‘ If ‘ is the most frequent expression in the if clauses, but other expressions are also possible. even if, provided (that), unless, on condition (that)

  • Iron melts on condition that it is heated..

  • He never says hello unless you say hello to him first.

  • Meat goes off provided that we don’t keep it in a fridge.

  • the teacher always shouts even if there’s no need.

Passive Voice (Active / Passive)

  1. The passive voice is formed with:
    • the auxiliary verb to be
    • and
    • the past participle to the main verb.

  2. Passive constructions can be used in most of the tenses.
    • the tense is marked/shown by the form of of the auxiliary to be
    • the main verb stays the same in all the tenses.
  3. P.S.: A few tenses (in Sage green in the table) aren’t normally used with the passive.

     Tense  Active voice  Passive voice
     Present simple  make  is/are made
     Present continuous/prog.  is/are making  is/are being made
     Present perfect  has/have made  has/have been made
     Present perfect continuous/prog.  has been making  has been being made
     Past simple  made  was made
     Past continuous/prog.  was making  was being made
     Past perfect  had made  had been made
     Past perfect continuous/prog.  had been making  has been being made
     Going-to-Future  is/are going to make  is/are going to be made
     Will-Future  will make  will be made
     Future continuous/prog.  will be making  will be being made
     Future perfect  will have made  will have been made
     Various modal verbs, e.g. can,
     might, have to, must
     The same goes for their compounds:
     (may, could, should, etc. …)
     can make
     might make
     has/have to make
     must make
     can be made
     might be made
     has/have to be made
     must be
  4. The passive is frequently used when the person carrying out the action is unknown, unimportant or already clear from the text.
    • Shoes were thrown at president Georges W. Bush.
    • Chinese is learned in some schools in Germany.
    • Shakespeare’s language is still used today.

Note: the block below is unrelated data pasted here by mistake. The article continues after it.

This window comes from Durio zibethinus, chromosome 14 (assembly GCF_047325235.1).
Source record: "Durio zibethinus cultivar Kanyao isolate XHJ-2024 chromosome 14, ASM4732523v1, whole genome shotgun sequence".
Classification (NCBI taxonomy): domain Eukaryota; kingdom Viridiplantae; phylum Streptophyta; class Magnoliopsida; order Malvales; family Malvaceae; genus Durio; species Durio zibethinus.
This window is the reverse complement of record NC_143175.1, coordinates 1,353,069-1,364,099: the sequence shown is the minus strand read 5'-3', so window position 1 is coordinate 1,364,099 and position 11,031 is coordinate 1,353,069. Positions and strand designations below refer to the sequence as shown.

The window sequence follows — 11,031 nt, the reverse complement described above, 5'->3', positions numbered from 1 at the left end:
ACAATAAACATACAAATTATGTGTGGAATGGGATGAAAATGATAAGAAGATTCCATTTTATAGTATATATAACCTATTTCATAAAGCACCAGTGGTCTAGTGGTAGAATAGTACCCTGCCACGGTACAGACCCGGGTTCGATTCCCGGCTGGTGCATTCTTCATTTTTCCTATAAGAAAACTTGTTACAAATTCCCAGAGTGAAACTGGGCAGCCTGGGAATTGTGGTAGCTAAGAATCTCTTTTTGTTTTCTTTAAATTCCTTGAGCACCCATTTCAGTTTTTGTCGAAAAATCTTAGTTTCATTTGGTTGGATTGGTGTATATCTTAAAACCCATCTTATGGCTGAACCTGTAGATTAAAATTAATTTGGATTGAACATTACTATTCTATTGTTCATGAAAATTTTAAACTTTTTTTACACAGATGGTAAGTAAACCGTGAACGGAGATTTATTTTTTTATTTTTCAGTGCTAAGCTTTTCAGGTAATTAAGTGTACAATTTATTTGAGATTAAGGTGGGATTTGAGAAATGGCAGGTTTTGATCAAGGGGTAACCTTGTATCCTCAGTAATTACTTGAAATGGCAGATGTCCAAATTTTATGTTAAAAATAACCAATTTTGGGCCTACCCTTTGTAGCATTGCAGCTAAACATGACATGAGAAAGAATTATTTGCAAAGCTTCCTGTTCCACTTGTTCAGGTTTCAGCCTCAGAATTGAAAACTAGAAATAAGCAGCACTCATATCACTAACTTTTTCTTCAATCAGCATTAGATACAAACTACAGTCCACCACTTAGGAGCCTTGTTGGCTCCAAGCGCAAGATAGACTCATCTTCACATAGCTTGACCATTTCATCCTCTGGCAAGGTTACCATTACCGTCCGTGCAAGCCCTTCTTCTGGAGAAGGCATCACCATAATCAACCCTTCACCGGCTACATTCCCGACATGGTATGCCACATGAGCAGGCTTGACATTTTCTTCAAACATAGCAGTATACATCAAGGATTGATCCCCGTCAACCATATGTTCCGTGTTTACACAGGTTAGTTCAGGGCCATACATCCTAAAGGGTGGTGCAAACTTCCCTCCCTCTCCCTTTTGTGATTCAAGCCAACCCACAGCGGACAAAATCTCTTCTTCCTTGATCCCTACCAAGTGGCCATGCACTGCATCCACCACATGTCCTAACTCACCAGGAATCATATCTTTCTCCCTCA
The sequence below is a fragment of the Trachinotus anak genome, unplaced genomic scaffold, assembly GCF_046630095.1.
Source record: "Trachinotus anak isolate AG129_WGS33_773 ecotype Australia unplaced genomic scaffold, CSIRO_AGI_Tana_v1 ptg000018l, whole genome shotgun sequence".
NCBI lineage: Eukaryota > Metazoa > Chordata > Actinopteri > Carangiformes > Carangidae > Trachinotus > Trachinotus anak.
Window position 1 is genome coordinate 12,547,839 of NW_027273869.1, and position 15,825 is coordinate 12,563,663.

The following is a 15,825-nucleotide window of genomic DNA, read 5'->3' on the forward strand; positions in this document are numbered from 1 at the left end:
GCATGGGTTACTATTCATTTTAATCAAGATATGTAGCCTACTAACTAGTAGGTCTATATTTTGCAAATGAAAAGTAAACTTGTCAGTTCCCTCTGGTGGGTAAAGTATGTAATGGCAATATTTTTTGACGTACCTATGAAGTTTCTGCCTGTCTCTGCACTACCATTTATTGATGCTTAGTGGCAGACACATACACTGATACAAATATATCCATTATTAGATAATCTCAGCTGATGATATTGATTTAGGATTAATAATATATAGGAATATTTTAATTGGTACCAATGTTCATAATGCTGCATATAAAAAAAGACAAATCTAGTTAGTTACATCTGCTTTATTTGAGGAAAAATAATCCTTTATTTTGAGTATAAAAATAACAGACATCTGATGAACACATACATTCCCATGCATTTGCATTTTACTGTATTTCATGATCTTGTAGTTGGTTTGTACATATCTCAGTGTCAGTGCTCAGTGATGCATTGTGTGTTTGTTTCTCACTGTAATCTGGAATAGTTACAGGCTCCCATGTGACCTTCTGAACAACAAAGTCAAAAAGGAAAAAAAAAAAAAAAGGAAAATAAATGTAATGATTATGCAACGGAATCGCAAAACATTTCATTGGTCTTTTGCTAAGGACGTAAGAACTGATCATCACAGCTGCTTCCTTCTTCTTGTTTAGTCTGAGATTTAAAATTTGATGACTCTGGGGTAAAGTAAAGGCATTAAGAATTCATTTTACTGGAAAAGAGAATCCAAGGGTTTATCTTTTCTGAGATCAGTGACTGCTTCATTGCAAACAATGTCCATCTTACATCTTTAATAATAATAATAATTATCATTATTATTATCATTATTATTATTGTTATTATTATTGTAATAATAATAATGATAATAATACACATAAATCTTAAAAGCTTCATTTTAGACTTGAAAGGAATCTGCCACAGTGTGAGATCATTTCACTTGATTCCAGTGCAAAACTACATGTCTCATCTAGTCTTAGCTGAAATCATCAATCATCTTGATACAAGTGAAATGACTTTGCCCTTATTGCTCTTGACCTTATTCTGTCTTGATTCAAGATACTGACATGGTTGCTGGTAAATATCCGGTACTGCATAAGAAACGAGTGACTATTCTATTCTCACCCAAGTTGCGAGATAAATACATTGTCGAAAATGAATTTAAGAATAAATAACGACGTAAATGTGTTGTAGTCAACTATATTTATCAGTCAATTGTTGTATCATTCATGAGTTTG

5. The person who does the action can be made clear with the preposition by.
    • The beautiful house was built by a talented engineer.
    • After the disaster, the city’s reconstruction plan was published by the seating mayor.
    In these two examples, using the passive instead of the active puts the focus more on objects (the beautiful house, the city’s reconstruction plan) than on the people who did it.

  6. You can use the preposition will to describe what is used to do the action.
    • The beautiful house must have been painted with watercolors.
    • This artwork must have been made with clay.

Practical exercise: Passive Voice (Active / Passive)

1. Active or passive:

2. Change the sentences from active to passive:

Be used to / Get used to

  1. Be used to
    Be used to refers to how familiar something is for someone. It can occur in different tense forms. If you are (not) used to doing something, it is (not) familiar to you.
    P.S.: The –ing form of the verb is used in this pattern (not the to-infinitive).
    • She’s used to getting up early every day. (familiar/accustomed to)
      (be used to + verb-ing)
    • I wasn’t used to driving such a big car. (not familiar/accustomed to)
      (be used to + verb-ing)
    • She’s used to long distance relationships. (familiar/accustomed to)
      (be used to + noun phrase/object)

  2. Get used to
    The form of get used to helps you talk about something that has become familiar to you. Something you’re adapted to.
    • After a few months, I got used to driving my new car. (adapted to)
      (get used to + verb-ing)
    • I’m finding this new job hard but I’m sure I’ll get used to it soon. (adapted to)
      (get used to + object)
    • She got used to her new work environment. (adapted to)
      (get used to + noun phrase)
P.S.: Be used to and get used to can both be followed by a noun phrase.
  • Dan’s used to hard time.
  • He got used to the new programming language.
Practical Exercise: Be used to / Get used to

Used to + verb / Would + verb

  1. Use to + verb:
    Used to refers to habits or states that happened or were true at a certain moment in the past but are no longer the case today.
    • My mom used to live in Bafang, but now she lives in Douala.
      (= My mom no longer lives in Bafang)

    • I used to go swimming in the afternoon after work.
      (= I no longer go swimming in the afternoon after work)

    P.S.: When asking questions or making negative statements, the d is dropped from used to.
    • Did you use to get vegetables delivered to your door?
    • Mom didn’t use to wear make-up.

  2. Would + verb:
    Would can also refer to habitual or regular actions in the past, similarly to used to.
    e.g.: Mom used to bake cakes. My daughter would go to her house and watch.

    However, with would, the past time frame must be clear. The past time frame is often established with used to or a time expression such as when I was younger, a little girl/boy … .
    e.g.: When I was a child, we’d (read: we would) often go to my grandparents’ house.

    P.S.: Would isn’t normally used for questions about the past
N.B.: Used to can be used with stative verbs, such as have (meaning ‘own’), know, want or like, but would can’t.

Pratical Exercise: Used to + verb / Would + verb

Countries and their Flags

Future Forms: decide the tenses of the sentences below. (one answer is CORRECT!)

Basic English vs Phrasal Verbs 2

Basic English vs Phrasal Verbs 1